With its idiosyncratic combination of Faulknerian syntax and a Hemingway-spare vocabulary and disdain for commas (A Moveable Feast tends to come up a lot), this book is weirdly and wonderfully written. It’s easy to tumble down a page of rambling sentences and take such delight in their sound and structure that you almost forget to absorb what they mean; they twist in on themselves like the narrator’s mind.
Set in 1989 Norway and Denmark, I Curse the River of Time pits the future-oriented thrust of Communist ideology (crumbling along with the Berlin Wall) against the backward-glancing tendency of human thought; the amazing title comes from a nostalgic poem by Mao about leaving his childhood village, a perfect encapsulation of this tension. The narrator and one-time Communist activist Arvid is caught in a brutal positive feedback loop: never having lived in the moment, he is compelled to look back, and by looking back, he is kept from living in the moment.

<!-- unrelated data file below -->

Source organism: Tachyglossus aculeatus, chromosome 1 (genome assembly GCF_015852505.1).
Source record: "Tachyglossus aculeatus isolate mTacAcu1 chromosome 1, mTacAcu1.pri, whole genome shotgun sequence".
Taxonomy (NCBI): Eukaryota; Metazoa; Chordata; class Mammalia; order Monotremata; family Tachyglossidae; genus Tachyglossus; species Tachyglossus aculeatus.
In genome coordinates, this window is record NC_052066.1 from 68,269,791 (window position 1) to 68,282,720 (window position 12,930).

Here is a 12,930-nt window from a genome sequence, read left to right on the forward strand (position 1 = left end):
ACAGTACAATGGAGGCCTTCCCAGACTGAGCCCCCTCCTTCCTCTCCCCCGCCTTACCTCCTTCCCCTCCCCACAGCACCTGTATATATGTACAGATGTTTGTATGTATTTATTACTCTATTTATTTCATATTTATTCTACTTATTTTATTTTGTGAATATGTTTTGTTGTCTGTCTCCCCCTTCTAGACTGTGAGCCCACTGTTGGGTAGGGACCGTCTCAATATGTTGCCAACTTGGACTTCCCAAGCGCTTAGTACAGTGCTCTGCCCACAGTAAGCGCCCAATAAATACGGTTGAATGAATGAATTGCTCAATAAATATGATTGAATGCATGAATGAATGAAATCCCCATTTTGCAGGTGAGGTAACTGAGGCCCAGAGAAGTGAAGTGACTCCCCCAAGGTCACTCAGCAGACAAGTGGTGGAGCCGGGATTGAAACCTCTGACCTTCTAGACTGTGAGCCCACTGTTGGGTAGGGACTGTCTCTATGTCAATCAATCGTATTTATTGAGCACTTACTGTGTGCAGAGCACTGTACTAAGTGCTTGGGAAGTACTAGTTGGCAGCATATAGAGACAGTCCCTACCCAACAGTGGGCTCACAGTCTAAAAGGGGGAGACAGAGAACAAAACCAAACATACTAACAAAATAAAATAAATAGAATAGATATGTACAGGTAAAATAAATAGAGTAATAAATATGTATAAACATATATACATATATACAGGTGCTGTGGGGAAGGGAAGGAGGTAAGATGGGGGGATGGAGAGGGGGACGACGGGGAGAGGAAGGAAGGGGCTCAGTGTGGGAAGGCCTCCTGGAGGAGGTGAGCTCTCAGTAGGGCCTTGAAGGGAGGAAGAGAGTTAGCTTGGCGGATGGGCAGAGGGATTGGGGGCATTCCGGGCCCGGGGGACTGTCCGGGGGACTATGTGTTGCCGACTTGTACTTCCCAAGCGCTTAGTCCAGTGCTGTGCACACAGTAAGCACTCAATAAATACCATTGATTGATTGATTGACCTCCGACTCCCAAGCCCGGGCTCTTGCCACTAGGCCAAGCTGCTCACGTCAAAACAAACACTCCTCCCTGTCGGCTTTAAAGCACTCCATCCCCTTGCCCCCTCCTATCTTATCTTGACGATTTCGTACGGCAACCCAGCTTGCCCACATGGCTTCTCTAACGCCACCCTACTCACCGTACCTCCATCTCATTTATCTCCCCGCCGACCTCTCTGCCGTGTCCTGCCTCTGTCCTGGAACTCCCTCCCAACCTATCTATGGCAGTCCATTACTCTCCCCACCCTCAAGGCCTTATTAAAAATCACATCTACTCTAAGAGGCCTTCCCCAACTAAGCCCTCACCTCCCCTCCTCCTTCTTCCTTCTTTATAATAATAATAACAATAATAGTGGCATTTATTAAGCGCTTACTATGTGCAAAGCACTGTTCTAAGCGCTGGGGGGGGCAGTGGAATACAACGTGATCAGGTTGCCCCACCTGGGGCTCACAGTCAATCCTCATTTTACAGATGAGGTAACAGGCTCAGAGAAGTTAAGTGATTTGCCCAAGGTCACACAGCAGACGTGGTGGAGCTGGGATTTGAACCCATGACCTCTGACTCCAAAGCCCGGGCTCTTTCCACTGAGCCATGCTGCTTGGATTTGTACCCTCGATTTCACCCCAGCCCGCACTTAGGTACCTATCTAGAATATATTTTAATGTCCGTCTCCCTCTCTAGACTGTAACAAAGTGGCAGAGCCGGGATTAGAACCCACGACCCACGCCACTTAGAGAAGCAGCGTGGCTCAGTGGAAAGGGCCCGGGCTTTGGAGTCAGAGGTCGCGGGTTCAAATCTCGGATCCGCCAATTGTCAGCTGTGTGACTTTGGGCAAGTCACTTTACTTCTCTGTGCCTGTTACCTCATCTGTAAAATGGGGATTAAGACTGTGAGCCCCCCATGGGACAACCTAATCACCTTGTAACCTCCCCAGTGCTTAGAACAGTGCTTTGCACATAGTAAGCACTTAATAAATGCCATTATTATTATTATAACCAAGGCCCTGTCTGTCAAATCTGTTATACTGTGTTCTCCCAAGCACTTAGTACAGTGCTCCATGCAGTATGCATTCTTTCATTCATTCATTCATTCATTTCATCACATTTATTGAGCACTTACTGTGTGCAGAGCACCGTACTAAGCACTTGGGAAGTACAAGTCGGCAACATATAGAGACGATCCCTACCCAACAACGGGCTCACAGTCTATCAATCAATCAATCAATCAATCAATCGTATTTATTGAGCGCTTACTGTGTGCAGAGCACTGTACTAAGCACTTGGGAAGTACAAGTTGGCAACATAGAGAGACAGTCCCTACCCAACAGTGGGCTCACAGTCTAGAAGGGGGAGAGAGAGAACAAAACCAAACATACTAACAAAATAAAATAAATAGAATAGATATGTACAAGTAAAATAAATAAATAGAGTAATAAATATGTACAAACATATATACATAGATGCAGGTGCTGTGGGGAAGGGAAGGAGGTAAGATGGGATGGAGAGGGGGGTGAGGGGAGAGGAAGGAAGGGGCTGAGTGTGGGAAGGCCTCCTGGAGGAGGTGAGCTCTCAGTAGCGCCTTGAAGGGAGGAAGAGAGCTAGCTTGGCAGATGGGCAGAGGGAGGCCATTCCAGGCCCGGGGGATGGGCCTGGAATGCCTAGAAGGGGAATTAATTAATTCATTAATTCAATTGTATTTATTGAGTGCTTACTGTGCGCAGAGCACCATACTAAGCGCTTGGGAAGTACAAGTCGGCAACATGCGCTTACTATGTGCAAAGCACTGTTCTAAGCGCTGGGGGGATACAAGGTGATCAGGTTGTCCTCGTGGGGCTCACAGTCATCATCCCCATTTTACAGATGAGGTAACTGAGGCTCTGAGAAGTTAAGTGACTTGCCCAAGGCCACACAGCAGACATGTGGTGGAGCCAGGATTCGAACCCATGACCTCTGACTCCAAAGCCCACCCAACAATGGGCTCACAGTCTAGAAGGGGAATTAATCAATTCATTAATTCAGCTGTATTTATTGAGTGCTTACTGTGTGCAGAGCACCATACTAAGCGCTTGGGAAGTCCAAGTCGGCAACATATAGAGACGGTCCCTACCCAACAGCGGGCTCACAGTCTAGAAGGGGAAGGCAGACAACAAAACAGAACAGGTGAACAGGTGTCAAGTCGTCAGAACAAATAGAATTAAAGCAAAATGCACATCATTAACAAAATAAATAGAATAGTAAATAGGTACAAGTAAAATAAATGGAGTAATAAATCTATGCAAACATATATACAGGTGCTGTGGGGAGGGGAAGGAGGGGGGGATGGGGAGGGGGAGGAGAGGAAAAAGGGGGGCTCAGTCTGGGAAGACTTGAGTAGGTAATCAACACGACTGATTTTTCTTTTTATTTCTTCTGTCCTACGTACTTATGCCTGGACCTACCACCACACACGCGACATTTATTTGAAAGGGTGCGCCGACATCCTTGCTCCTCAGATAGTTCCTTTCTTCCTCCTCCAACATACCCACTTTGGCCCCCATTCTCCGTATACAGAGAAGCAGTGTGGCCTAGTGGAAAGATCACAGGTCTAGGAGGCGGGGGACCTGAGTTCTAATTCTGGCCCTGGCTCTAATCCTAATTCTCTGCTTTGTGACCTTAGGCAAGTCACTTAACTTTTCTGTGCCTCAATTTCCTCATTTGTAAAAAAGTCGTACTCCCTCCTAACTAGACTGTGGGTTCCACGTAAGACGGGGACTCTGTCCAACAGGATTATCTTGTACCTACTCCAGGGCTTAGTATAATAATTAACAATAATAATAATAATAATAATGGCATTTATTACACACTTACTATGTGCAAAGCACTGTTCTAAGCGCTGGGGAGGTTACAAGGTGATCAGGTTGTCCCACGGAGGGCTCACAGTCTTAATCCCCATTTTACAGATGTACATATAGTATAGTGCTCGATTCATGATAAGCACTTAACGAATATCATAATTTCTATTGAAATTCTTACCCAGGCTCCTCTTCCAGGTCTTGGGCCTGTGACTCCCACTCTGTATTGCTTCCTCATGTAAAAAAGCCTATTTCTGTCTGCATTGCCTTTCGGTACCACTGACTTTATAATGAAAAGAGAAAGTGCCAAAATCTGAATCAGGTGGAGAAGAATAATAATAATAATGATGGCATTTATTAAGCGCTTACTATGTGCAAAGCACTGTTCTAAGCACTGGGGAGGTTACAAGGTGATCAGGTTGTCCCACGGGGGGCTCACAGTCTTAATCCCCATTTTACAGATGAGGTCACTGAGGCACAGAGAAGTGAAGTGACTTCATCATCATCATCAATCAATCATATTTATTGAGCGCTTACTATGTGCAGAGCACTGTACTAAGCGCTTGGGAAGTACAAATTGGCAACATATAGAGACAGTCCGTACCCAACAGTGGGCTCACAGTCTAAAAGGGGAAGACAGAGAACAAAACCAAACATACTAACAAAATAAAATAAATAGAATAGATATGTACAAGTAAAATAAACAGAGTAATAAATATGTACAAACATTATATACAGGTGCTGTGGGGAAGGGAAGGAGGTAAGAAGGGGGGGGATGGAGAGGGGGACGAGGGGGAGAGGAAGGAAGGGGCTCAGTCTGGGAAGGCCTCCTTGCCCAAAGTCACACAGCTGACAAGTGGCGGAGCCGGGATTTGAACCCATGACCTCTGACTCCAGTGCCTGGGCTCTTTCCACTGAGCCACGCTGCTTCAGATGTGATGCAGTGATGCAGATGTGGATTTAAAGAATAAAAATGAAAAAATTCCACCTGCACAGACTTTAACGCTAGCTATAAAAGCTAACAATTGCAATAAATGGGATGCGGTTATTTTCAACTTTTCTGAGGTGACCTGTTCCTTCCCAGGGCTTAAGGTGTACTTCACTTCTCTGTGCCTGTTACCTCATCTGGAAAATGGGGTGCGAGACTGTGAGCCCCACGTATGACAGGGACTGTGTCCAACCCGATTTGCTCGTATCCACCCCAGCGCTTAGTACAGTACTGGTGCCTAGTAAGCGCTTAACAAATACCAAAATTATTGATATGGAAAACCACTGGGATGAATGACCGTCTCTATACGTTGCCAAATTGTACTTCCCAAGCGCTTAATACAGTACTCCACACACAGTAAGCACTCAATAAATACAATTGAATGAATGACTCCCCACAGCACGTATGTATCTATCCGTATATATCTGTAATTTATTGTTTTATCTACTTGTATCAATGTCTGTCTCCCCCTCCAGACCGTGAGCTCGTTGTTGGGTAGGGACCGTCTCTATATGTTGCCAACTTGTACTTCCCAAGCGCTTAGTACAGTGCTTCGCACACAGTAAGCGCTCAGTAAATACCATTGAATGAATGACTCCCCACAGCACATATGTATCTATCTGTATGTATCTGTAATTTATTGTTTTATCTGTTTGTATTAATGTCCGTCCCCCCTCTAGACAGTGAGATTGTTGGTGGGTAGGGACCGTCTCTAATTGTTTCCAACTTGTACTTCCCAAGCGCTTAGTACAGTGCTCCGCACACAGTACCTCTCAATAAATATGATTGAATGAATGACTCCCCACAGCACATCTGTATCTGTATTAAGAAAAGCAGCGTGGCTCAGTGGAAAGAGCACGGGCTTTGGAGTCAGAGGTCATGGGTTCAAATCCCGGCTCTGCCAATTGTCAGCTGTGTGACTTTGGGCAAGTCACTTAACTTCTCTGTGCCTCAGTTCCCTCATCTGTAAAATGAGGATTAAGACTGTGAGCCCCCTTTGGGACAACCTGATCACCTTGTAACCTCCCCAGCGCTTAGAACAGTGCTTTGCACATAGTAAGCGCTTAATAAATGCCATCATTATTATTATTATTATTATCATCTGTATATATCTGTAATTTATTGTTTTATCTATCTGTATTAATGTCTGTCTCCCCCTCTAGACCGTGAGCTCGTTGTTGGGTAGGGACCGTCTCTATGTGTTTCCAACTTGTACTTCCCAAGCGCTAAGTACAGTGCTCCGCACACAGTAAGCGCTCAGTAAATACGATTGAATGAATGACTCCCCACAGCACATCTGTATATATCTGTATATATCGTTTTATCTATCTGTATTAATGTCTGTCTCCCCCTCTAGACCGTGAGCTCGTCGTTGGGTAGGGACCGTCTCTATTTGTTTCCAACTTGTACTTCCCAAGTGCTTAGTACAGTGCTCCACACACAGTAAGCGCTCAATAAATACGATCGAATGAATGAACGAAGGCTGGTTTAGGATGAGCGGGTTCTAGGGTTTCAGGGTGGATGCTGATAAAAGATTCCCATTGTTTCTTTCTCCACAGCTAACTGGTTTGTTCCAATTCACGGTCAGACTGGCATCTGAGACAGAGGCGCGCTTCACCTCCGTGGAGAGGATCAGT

As his marriage fails, the thirty-seven-year-old man-baby tries desperately to win his dying mother’s approval and is locked in an eternal and impossible-to-win competition with his younger brother, who died years earlier. Spared Arvid’s familial failings by his life’s sheer brevity, the brother achieves the kind of suspension in amber Arvid so desires through the thing he most fears: death.
“When it came to dying,” he writes, “I was scared. Not of being dead, that I could not comprehend, to be nothing was impossible to grasp and therefore really nothing to be scared of, but the dying itself I could comprehend, the very instant when you know that now comes what you have always feared, and you suddenly realise that every chance of being that person you really wanted to be, is gone forever, and the one you were, is the one those around you will remember.”
Like many New Yorkers, I love to hate this city: the incessant noise, the summertime stench, the relentless hordes, the extortionate cost of living. Nick Carr of Scouting New York recently uncovered a list of "101 Things to Love about New York City" from a 1976 article in the Times, and I'm almost loath to admit the twinge of tenderness and pride that I felt upon reading it. Carr spoke about the article on WNYC's Brian Lehrer Show, and you can listen to the full story (and become really nostalgic) here.
Why were so many female artists airbrushed from history? In much the same way that we’ve been unearthing unfairly forgotten women travel writers for our blog series, painter Annie Kevans has been researching and painting the portraits of incredible female artists who have largely been excluded from art history books.